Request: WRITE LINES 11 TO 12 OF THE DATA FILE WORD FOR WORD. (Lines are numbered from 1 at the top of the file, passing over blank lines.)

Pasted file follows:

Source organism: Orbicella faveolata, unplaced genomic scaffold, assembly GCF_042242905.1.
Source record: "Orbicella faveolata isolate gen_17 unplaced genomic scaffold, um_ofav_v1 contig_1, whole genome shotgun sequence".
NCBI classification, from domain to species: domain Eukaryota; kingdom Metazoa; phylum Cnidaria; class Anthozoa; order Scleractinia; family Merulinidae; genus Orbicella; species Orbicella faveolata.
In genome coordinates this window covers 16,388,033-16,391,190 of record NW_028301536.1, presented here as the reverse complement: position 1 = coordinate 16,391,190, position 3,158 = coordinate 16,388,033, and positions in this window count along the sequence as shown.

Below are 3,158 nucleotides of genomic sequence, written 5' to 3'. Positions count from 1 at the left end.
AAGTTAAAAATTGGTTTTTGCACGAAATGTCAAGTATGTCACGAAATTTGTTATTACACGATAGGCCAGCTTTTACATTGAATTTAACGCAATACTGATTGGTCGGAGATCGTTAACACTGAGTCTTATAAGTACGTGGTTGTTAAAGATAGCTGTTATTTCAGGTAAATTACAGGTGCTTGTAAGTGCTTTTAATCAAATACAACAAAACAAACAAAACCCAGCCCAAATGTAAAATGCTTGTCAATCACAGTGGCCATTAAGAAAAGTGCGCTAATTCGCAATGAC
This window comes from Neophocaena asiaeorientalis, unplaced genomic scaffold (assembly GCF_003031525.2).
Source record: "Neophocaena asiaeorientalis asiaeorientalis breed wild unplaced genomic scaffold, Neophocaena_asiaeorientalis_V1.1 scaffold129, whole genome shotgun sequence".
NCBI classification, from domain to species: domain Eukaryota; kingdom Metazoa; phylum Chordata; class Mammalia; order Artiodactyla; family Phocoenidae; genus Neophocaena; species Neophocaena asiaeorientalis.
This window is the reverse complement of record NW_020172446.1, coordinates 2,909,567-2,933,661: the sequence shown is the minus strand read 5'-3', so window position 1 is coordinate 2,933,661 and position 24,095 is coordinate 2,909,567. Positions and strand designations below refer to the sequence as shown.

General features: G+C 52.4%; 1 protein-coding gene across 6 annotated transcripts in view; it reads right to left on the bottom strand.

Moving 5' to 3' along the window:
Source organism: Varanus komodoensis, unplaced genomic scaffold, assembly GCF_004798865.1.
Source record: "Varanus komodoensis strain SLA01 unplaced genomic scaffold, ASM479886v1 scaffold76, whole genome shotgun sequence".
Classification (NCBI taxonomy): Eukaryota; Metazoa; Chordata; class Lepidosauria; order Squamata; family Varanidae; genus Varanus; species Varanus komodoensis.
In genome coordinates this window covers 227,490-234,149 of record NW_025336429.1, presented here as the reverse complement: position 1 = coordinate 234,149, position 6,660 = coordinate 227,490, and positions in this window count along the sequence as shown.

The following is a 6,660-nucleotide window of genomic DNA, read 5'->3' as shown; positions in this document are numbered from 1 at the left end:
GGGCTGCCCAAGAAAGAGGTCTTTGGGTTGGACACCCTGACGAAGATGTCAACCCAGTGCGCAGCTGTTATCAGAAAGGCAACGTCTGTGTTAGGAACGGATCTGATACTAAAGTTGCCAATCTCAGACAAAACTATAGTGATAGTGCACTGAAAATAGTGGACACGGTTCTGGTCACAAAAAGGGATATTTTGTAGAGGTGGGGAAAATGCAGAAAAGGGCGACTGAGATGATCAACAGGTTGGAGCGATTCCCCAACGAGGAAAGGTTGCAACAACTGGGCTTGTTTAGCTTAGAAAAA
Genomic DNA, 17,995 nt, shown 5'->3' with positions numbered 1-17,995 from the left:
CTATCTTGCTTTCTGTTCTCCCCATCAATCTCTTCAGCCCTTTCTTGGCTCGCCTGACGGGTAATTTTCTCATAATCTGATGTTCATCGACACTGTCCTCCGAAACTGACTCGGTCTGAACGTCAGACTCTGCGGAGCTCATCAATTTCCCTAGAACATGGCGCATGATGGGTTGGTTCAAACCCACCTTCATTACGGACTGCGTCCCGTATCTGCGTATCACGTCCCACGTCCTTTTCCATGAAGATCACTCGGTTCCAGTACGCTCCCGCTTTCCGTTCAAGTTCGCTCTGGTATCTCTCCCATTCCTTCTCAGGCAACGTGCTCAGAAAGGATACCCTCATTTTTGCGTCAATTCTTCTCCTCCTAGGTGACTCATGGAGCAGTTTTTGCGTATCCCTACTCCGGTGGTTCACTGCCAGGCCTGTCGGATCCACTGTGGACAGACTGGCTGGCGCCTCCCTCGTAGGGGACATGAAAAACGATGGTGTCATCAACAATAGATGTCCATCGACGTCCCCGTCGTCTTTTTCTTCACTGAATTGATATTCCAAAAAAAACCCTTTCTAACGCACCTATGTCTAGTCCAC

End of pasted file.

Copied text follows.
General features: G+C 52.4%; 1 protein-coding gene across 6 annotated transcripts in view; it reads right to left on the bottom strand.

Moving 5' to 3' along the window: